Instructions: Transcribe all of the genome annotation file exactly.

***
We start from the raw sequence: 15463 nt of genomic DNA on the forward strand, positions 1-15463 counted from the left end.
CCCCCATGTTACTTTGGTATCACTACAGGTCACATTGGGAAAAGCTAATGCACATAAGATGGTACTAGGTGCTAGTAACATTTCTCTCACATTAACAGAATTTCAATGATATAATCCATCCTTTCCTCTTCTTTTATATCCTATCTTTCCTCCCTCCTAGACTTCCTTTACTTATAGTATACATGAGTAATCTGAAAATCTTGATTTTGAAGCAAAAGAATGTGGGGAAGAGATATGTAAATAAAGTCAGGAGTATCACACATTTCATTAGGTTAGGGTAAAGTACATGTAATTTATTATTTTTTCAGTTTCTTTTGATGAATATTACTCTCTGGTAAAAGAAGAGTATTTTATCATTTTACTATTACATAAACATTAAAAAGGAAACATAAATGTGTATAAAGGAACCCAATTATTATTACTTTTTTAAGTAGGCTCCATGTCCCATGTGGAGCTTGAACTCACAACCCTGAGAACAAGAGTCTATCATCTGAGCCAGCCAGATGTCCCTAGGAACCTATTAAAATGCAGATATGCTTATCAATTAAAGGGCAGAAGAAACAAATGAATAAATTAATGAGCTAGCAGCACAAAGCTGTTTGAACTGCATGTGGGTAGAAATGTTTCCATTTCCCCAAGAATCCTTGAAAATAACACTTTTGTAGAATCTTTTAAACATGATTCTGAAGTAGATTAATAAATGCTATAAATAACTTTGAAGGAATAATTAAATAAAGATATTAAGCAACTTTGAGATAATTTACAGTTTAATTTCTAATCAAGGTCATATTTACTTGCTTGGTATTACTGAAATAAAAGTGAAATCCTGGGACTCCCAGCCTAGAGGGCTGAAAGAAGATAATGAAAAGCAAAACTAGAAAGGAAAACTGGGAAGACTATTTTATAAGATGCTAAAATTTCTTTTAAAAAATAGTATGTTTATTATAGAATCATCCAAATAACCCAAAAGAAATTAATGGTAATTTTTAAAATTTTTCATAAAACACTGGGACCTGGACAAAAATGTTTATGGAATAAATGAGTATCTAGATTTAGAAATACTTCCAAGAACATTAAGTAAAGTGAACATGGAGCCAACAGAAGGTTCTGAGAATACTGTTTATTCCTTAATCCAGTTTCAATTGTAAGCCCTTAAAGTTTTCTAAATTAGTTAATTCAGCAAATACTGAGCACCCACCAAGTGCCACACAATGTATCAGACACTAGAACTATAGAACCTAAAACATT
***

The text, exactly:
We start from the raw sequence: 15463 nt of genomic DNA on the forward strand, positions 1-15463 counted from the left end.
CCCCCATGTTACTTTGGTATCACTACAGGTCACATTGGGAAAAGCTAATGCACATAAGATGGTACTAGGTGCTAGTAACATTTCTCTCACATTAACAGAATTTCAATGATATAATCCATCCTTTCCTCTTCTTTTATATCCTATCTTTCCTCCCTCCTAGACTTCCTTTACTTATAGTATACATGAGTAATCTGAAAATCTTGATTTTGAAGCAAAAGAATGTGGGGAAGAGATATGTAAATAAAGTCAGGAGTATCACACATTTCATTAGGTTAGGGTAAAGTACATGTAATTTATTATTTTTTCAGTTTCTTTTGATGAATATTACTCTCTGGTAAAAGAAGAGTATTTTATCATTTTACTATTACATAAACATTAAAAAGGAAACATAAATGTGTATAAAGGAACCCAATTATTATTACTTTTTTAAGTAGGCTCCATGTCCCATGTGGAGCTTGAACTCACAACCCTGAGAACAAGAGTCTATCATCTGAGCCAGCCAGATGTCCCTAGGAACCTATTAAAATGCAGATATGCTTATCAATTAAAGGGCAGAAGAAACAAATGAATAAATTAATGAGCTAGCAGCACAAAGCTGTTTGAACTGCATGTGGGTAGAAATGTTTCCATTTCCCCAAGAATCCTTGAAAATAACACTTTTGTAGAATCTTTTAAACATGATTCTGAAGTAGATTAATAAATGCTATAAATAACTTTGAAGGAATAATTAAATAAAGATATTAAGCAACTTTGAGATAATTTACAGTTTAATTTCTAATCAAGGTCATATTTACTTGCTTGGTATTACTGAAATAAAAGTGAAATCCTGGGACTCCCAGCCTAGAGGGCTGAAAGAAGATAATGAAAAGCAAAACTAGAAAGGAAAACTGGGAAGACTATTTTATAAGATGCTAAAATTTCTTTTAAAAAATAGTATGTTTATTATAGAATCATCCAAATAACCCAAAAGAAATTAATGGTAATTTTTAAAATTTTTCATAAAACACTGGGACCTGGACAAAAATGTTTATGGAATAAATGAGTATCTAGATTTAGAAATACTTCCAAGAACATTAAGTAAAGTGAACATGGAGCCAACAGAAGGTTCTGAGAATACTGTTTATTCCTTAATCCAGTTTCAATTGTAAGCCCTTAAAGTTTTCTAAATTAGTTAATTCAGCAAATACTGAGCACCCACCAAGTGCCACACAATGTATCAGACACTAGAACTATAGAACCTAAAACATT